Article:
Emery is more intense. Another smile, slightly conspiratorial this time. “Yeah, a little bit.” Did Arsenal lack patience with him? “In many places,” Coquelin replies. “Look at Paris Saint-Germain: look at what they’re doing now and it’s not any better than when he was there. Unfortunately, football doesn’t have patience. For Unai, I think the language barrier was difficult. He needs to communicate his message to his players. He does that easily here; it was more difficult at PSG and Arsenal. He has huge credit here, and deserves that.
“The whole team is behind him. He really works the details and video is a big part of that. It helps: we looked very closely at how Bayern played against Salzburg and now we’re in the semi-final.”
There was an emotional element too, Parejo citing Bayern’s assumption they would go through, with Julian Nagelsmann hoping to settle the tie in the first leg. “When you spit upwards, it comes back down,” the former QPR midfielder said.
“When you see something like that it gives you a bit of extra bite,” Coquelin says. “It was a little lack of humility, I would say. I can understand it a little bit: when you’re the bigger team you don’t do it on purpose but sometimes it’s natural to think: ‘Well, we’re playing against the easiest team.’ And as Dani said, you don’t know what can happen.
“They realised in the first leg, because we could have scored three or four. I thought they would think: ‘Maybe we talked a bit too much.’ But then they did exactly the same. So they didn’t learn their lesson. And all the chances we didn’t take in the first leg, we did in the second. We got one, and scored it. That’s why they got knocked out.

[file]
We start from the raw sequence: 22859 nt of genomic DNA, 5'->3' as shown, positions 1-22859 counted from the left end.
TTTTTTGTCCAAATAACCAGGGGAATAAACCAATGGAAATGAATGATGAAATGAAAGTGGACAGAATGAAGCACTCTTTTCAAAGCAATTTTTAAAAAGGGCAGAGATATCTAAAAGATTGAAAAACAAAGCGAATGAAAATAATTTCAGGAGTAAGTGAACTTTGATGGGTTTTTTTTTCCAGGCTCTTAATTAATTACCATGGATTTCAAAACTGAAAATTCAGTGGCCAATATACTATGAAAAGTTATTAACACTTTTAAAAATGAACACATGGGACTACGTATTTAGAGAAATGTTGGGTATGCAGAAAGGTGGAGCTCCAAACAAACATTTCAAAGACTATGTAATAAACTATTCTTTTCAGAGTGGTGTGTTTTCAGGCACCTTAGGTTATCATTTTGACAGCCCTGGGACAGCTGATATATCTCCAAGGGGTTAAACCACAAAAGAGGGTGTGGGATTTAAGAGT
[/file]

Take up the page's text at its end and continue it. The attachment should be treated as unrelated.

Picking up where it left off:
“But you go to the Allianz and it’s still difficult, you know. Especially when you miss so many chances in the first leg. I was a little bit … not scared, because I was convinced we would have chances, but you do think: ‘I hope we don’t regret this.’ Luckily, that wasn’t the case, but we have to learn from that because I think Liverpool are stronger than Bayern. We have to take our chances because in two minutes they can punish you. They’re in a massive moment.”
So too is a familiar figure, the man Coquelin faced throughout his youth, including the final of the European under-19 championship, 12 years ago now: “The best player of our ’91 generation with Eden Hazard. We had many battles and it will be another one on Wednesday with Thiago Alcântara. He and Hazard were the standout players of my generation and you see his career with Barcelona, Bayern Munich and Liverpool. He’s settling in, playing really well.
“There’s something in the Spanish culture, the genetics: small players who have to adapt, tricky little midfielders with that the culture, the philosophy of keeping possession, playing out. Then there’s his family [genetics]: his father and brother, a family of footballers.”
As well as Thiago, Coquelin offers a catalogue of Liverpool’s qualities that speaks of admiration. He insists that Anfield is genuinely “different”, “the atmosphere between team and fans something you don’t really come across in football”.
He begins: “Liverpool are probably the team that press best. I can’t really see where their weaknesses are. They attack so well and now they have [Ibrahima] Konaté competing with [Joël] Matip. The left-back and the right-back are like strikers basically. They have two players who fight for Ballon d’Or, [Mohamed] Salah and [Sadio] Mané. Now they’ve signed Luis Díaz and he settles in like he has been there five years.
“They’re the best team in Europe but, as a footballer, what do you want? To play this sort of game, travel round Europe. We have a dream in the back of our heads to play a Champions League final. We know it’s tough but the whole team, the whole town, is excited. It’s difficult but we’ve got confidence: we knocked out Bayern Munich and Juventus and we’re going there to compete. We’re not going there just to look at Anfield.”
Well, of course not. After all, this is no joke and most of them have been there plenty of times before.